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Referencing is the method of “acknowledging other people’s work when you have used it as evidence in your assignments, presentations or research” (Pears and Shields, 2022, p.1).

The reason for referencing is to enable anyone who reads your work to find your source material easily if they want to read it too.

“It is vital that you distinguish their work from your own contribution, and you do this by referencing” (Pears and Shields, 2022, p.1). This is needed so that someone evaluating and analysing/critiquing your research is able to do so effectively.

Referencing has two components:

  1. Citation. This is the acknowledgement you make within the text (body) of your work that shows precisely which part of your work is linked to a particular source that you have used. Citations are brief. Typically, they are made up of the authors’ surname and year (Harvard system) or may be a number that can be linked to your reference list (Vancouver system).

  2. Reference. This is the full information about the source you have used. This is what someone else would use to find the source that you have used, if they want to read it. Reference lists contain several pieces of information, such as author, year and title. The exact order/format varies depending on which referencing system you have used.

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Referencing systems

There are many referencing systems (sometime referred to as styles). The Harvard referencing system is one of the most common. It is used at St George’s, University of London by all students undertaking any course in the Faculty of Health, Social Care and Education. It is also used by students undertaking courses in the Institute of Medicine and Biomedical Sciences.

The other system used by St George’s is the Vancouver system. This is only used for specific modules on certain IMBE courses, and this should be specified by the lecturer.

There are slight variations on the way academic institutions use and interpret Harvard referencing. St George’s uses the publication Cite them Right (see reference below) for all guidance on how to use Harvard. It also contains information on the Vancouver system, and some other popular referencing systems.

Many journals have their own specific preferred referencing system. If you submit a piece of work for publication in an academic journal, the journal will specify which system you should use for your citations and references. Some subjects, such as music and law, have quite specific referencing styles because of the nature of their publications.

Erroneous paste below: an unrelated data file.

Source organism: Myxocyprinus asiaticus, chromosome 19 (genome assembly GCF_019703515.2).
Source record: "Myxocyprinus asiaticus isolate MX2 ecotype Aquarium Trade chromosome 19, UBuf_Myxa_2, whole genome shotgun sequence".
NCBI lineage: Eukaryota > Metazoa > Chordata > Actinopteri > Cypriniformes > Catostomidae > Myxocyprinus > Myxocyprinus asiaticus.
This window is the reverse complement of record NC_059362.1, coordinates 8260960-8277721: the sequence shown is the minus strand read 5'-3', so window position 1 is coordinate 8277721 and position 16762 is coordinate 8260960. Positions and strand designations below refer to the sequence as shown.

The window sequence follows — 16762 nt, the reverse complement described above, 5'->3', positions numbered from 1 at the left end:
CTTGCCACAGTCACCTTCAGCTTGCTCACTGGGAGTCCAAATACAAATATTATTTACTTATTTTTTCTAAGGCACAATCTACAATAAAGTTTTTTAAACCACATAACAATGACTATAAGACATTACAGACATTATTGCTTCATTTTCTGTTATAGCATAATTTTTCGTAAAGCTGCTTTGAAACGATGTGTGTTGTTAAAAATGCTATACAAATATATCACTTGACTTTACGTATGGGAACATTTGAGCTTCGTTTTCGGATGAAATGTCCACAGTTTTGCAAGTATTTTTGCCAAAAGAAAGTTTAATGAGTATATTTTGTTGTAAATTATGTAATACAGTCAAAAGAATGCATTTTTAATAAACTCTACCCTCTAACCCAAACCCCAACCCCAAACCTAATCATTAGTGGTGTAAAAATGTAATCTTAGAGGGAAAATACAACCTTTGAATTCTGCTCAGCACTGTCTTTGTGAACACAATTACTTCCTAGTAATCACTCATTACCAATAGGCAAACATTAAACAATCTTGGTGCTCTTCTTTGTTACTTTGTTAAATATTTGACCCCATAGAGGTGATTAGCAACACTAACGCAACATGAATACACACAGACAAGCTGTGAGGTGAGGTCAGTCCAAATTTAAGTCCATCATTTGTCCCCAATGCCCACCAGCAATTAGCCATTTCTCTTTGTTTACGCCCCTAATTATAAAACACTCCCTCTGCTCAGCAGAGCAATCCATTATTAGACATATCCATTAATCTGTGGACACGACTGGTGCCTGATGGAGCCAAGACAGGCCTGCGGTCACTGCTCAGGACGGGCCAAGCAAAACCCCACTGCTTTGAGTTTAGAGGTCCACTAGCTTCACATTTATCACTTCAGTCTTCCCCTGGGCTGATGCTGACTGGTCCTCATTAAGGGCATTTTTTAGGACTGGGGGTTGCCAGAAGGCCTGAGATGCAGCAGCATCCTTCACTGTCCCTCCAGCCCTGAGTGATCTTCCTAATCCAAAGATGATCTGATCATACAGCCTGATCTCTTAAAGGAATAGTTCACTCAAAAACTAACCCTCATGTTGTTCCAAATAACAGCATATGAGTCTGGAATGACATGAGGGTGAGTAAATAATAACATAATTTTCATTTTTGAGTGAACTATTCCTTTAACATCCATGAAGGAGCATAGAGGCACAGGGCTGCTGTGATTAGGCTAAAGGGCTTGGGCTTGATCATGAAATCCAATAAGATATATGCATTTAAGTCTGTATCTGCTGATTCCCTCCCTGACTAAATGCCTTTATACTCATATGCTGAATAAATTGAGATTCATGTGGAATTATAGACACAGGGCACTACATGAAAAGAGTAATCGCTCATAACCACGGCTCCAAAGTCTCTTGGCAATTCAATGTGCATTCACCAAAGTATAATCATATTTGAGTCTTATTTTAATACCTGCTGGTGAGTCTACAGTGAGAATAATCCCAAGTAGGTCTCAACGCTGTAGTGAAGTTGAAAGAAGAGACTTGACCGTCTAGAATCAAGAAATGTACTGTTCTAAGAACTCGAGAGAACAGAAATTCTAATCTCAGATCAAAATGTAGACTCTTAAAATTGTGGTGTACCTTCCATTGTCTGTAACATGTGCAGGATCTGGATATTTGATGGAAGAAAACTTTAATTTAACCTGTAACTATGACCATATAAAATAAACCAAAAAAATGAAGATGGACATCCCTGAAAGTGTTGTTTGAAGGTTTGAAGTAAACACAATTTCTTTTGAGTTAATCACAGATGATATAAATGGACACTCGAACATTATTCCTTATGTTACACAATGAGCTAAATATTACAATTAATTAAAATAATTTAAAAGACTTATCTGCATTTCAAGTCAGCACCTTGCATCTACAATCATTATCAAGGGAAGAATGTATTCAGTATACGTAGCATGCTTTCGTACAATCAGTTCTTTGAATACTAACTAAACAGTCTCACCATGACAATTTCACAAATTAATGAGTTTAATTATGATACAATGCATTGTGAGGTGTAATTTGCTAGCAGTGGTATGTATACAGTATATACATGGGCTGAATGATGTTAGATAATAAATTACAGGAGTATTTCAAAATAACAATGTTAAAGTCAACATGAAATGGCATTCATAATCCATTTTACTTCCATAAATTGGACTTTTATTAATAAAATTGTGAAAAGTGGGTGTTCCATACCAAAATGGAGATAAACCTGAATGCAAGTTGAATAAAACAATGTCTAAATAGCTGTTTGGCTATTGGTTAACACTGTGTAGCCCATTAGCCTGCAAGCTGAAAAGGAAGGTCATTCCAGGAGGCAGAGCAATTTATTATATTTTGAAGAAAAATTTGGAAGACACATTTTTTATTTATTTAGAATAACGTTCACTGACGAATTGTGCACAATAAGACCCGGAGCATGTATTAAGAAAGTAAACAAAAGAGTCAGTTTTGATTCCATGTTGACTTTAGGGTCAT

Pears, R. and Shields, G. (2022) Cite them right: the essential referencing guide. 12th edn. London: Bloomsbury Academic.  (This is an example of a Harvard reference. The citations in the first paragraph of this page are also Harvard style).

Also available as an e-book at Cite them right online – log in with your St George’s network login.

Student guidance is in the Study+ section of Canvas


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Reference management systems

Reference management is the method of collecting together information about all the sources that you are using for your work, and using it. There are a number of reference management tools (systems) available that can help you to collect, store, organise, manage, cite and reference your sources electronically.

They can be helpful to store and manage your resources:

  • if you are undertaking research where you have used many sources

  • if you are collaborating on research and wish to share sources

  • if your research is done over the long term.

They can also enable you to

  • import results (article references) from different databases, such as Medline, Cinahl, Hunter and Web of Science

  • organise and annotate your sources

  • electronically cite your sources

  • electronically create reference lists/bibliographies in different referencing styles.

Types of reference management system

There are several reference management systems, for example: Refworks, Endnote, Zotero and Mendeley. They all vary, and Oxford University provides a comparison guide to the main ones.


At St George’s, we provide support, training and free access to the tool RefWorks. More information can be found in our RefWorks LibGuides.

You are welcome to choose any reference management system to use, and we provide some information about other systems in our RefWorks and reference management guide, however we do not officially support them or subscribe to any system other than RefWorks.

New RefWorks and Legacy RefWorks

There are now two versions of RefWorks available:

  • RefWorks: the new RefWorks, launched in 2016

  • Legacy RefWorks: until October 2019, this was the only version available at St George’s.

The two versions are working alongside together, however it will not be possible to create new Legacy accounts from October 2019.

St George’s Library now runs training sessions on the new version of RefWorks but will continue to support those using Legacy RefWorks.

Accessing RefWorks or Legacy RefWorks

If you are entirely new to RefWorks, visit: RefWorks

If you would like to continue using Legacy RefWorks, and you already have an account, visit: Legacy RefWorks.

Moving from Legacy to New RefWorks?

If you are using Legacy RefWorks and are interested in moving to the new version of RefWorks, please be aware that it is currently not possible to edit documents in new RefWorks if they have previously been used in Legacy RefWorks.  We strongly recommend that those using Legacy RefWorks at St. George’s delay moving to the new version of RefWorks until any documents, such as dissertations or theses, you are working on are complete.

More information about migrating from Legacy RefWorks can be found on our RefWorks LibGuide.


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